I don't have time to do more than mention this, and it's all over everywhere in any case. But, seriously, sometime take a look at the Jon Stewart / Chris Wallace exchange this weekend on Fox. The 24 minute version is below, not the 14 minutes that was apparently on-air.

If you see nothing else (after the 30-second embedded intro ad), watch the three and a half minutes starting around time 6:45. What is most striking is Wallace's either feigned or genuine inability to grasp the main point Stewart is making, and making not once but about ten times. Stewart seems genuinely appalled by Wallace's "moral equivalence" riff between Fox News and Comedy Central. "You think we're the same?" Stewart says with real animus. And he goes on to lay out the difference between an operation whose goal is principally satirical, but from an ideological perspective, and one that is principally ideological and is satirical or comedic only as it helps toward that end.

The point is not really that difficult, and Stewart tries to illustrate it this way: "What am I, at my highest aspiration? Mark Twain? Or Edward R. Murrow?" Wallace correctly says "Twain" but seems not to register the larger point Stewart is making. Maybe that's him*; maybe it's a for-the-team game face. (The same "can he believe what he's saying?" issue comes up with Wallace's insistence that he was shocked and offended to have to watch South Park and didn't consider it funny.)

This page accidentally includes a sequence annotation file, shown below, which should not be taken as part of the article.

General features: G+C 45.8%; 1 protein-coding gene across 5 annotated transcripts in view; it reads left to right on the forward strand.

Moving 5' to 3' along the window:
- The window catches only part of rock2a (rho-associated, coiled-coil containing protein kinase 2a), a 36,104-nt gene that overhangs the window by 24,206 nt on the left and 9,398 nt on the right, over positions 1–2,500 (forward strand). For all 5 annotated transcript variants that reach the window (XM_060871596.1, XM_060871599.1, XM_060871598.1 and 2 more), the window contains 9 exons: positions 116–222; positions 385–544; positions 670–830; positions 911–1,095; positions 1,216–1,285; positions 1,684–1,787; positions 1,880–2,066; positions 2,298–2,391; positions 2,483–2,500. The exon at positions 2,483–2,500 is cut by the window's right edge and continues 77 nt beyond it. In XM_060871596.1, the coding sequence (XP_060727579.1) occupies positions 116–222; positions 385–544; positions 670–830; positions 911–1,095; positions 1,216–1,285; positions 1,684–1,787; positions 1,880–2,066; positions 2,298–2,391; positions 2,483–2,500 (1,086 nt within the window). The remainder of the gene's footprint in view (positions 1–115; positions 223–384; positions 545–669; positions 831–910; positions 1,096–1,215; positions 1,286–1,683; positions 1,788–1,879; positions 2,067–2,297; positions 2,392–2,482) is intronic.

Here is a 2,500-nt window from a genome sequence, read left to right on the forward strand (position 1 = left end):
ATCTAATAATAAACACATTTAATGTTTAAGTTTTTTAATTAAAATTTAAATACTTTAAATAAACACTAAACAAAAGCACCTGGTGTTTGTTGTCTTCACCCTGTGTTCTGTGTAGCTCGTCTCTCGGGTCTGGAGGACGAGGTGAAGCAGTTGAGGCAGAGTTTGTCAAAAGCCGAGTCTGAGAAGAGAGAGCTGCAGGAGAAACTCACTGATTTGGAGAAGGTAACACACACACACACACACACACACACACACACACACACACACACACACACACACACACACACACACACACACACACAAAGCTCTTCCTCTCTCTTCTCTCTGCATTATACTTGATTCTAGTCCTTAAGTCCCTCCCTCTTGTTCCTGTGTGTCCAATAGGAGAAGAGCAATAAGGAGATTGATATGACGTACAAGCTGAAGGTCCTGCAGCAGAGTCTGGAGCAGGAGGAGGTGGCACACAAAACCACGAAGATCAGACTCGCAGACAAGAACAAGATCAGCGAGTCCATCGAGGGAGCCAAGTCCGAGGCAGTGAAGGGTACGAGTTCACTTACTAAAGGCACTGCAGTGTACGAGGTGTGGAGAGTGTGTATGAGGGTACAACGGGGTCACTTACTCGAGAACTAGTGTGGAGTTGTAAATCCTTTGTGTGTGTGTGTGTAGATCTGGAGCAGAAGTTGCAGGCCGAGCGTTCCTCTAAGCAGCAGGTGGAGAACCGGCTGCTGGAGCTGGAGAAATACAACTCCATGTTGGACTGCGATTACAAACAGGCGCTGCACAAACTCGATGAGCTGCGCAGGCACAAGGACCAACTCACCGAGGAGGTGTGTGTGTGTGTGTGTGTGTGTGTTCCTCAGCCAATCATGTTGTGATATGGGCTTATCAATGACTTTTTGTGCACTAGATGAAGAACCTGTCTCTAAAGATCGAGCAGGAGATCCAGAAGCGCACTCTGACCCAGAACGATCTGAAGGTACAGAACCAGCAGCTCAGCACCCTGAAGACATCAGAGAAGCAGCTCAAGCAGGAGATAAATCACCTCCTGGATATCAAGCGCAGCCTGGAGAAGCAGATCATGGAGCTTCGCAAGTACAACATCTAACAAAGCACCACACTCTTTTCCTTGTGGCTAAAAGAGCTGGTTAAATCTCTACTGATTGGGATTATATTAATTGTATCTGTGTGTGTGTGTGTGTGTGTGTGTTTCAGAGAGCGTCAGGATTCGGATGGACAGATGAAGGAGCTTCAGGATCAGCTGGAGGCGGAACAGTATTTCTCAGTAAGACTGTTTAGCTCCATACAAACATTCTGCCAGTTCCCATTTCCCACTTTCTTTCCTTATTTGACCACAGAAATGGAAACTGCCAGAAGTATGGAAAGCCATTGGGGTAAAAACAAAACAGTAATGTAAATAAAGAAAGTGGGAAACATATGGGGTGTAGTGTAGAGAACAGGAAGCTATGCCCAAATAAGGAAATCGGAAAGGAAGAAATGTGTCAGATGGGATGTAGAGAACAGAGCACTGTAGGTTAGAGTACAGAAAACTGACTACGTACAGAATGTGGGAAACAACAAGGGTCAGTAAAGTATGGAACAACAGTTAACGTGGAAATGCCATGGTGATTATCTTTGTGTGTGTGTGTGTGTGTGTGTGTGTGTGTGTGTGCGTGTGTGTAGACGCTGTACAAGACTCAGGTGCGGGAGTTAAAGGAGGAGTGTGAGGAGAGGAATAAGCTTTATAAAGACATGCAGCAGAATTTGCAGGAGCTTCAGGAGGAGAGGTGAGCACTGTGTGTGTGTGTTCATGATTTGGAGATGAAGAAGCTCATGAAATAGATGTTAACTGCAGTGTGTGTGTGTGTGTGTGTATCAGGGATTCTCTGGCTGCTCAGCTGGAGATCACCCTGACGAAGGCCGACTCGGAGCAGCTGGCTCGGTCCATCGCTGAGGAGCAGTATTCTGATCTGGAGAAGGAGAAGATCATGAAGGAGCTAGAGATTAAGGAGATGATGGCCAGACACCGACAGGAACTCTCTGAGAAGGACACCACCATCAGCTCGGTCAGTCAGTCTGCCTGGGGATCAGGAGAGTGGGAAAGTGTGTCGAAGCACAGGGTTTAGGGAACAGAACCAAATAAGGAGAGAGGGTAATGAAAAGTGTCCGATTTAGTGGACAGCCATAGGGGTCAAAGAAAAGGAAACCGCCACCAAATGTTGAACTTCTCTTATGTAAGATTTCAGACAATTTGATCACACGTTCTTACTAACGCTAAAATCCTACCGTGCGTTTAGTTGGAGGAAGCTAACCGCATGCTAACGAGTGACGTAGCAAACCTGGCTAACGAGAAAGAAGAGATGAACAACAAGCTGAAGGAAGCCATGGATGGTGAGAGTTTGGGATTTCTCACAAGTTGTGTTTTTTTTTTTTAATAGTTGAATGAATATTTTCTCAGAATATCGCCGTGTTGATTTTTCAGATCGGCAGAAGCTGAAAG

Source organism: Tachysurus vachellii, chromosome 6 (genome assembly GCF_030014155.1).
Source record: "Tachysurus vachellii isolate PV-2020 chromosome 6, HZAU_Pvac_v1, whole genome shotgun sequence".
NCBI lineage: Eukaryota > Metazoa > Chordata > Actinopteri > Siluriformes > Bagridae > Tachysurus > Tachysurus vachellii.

In any case, watch it some time if you can. For some other time: the way this clip reinforces the concept that you never change people's minds by scoring logic points or "arguing." You have to change the entire emotional/narrative game. More on that later.

* For the record, Wallace was a fixture on the college radio station when I was on the college paper. I've known him slightly, then and since. Also for the record, I've been in several public disputes with his father, for reasons that began here.

James Fallows is a national correspondent for The Atlantic and has written for the magazine since the late 1970s. He has reported extensively from outside the United States, and once worked as President Carter's chief speechwriter.